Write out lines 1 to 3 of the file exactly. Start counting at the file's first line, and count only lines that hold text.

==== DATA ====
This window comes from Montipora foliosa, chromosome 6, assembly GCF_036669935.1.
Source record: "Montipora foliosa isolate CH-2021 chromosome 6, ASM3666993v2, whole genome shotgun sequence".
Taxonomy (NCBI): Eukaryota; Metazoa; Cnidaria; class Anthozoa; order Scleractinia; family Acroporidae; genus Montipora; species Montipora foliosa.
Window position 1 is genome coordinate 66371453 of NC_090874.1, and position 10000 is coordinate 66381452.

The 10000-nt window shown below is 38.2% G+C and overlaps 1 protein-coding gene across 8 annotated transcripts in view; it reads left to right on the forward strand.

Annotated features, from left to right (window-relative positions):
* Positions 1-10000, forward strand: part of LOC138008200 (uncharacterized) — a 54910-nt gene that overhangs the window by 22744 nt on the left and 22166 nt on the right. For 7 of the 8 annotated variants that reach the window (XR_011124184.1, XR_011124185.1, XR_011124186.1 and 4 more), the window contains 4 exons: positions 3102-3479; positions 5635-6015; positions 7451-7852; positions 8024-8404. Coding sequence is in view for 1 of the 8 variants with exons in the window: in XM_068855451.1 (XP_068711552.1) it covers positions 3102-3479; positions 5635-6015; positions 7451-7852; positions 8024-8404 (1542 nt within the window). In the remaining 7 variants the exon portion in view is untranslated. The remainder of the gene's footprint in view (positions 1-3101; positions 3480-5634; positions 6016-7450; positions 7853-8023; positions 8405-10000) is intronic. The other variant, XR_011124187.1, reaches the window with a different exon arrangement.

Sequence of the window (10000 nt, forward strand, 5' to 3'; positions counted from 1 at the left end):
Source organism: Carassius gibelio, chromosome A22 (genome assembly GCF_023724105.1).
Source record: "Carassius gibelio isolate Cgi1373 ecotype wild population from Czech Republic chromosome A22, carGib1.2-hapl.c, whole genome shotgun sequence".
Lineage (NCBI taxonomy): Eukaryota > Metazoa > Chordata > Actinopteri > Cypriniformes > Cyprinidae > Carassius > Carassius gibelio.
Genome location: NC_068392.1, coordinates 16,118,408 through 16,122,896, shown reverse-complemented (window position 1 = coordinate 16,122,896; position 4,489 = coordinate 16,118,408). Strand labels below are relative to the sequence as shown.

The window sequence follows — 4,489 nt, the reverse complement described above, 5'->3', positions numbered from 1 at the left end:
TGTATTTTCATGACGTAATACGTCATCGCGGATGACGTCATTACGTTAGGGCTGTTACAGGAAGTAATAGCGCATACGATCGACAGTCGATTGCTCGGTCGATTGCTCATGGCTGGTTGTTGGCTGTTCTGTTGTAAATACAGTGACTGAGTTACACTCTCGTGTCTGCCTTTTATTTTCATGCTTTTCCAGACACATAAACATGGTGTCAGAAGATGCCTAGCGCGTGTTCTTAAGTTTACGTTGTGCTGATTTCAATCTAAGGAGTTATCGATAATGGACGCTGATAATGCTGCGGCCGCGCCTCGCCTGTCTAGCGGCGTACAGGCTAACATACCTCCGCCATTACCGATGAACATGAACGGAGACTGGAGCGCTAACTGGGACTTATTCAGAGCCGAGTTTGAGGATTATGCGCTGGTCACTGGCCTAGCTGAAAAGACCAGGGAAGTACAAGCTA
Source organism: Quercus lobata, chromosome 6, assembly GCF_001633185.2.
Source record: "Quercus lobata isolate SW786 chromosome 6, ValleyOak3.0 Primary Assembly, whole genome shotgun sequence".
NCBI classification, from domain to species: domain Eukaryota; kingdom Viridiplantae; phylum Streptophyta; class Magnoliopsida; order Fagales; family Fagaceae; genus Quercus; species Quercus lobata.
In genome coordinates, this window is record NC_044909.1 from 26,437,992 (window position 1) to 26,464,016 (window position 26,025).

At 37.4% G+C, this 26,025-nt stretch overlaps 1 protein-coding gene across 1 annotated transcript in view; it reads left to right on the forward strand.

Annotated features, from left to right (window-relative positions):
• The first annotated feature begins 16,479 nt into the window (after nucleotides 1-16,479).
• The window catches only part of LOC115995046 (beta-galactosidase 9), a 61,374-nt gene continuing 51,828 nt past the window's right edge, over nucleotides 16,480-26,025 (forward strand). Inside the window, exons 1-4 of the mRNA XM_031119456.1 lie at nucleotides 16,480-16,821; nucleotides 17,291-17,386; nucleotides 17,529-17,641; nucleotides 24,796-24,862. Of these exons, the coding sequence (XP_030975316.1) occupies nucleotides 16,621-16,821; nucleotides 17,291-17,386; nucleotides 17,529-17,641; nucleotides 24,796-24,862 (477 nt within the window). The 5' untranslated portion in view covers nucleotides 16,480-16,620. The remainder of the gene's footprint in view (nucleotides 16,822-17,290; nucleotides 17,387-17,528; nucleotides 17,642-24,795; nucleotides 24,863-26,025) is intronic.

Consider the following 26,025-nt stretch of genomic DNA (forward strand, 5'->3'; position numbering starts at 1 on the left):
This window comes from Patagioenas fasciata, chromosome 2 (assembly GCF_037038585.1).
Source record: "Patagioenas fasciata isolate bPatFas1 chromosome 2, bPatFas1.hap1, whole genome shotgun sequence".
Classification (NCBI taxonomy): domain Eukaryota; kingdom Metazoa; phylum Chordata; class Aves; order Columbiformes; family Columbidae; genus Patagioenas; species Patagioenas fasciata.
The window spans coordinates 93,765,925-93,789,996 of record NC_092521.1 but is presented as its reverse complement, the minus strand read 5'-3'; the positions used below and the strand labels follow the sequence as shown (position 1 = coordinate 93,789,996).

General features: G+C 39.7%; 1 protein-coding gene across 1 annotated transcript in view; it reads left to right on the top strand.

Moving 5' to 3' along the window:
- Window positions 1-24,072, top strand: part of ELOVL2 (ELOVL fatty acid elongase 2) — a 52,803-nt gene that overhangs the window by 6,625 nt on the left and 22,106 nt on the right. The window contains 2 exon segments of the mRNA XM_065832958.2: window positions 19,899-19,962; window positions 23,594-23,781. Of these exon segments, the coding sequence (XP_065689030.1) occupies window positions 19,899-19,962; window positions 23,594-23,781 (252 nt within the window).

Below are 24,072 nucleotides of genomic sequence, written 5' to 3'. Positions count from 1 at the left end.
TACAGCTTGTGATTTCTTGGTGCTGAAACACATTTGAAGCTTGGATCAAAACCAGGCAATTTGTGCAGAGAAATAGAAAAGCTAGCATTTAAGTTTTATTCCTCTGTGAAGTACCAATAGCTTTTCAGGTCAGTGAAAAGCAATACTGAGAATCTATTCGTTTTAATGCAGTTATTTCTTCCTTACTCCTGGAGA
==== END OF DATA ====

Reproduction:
This window comes from Montipora foliosa, chromosome 6, assembly GCF_036669935.1.
Source record: "Montipora foliosa isolate CH-2021 chromosome 6, ASM3666993v2, whole genome shotgun sequence".
Taxonomy (NCBI): Eukaryota; Metazoa; Cnidaria; class Anthozoa; order Scleractinia; family Acroporidae; genus Montipora; species Montipora foliosa.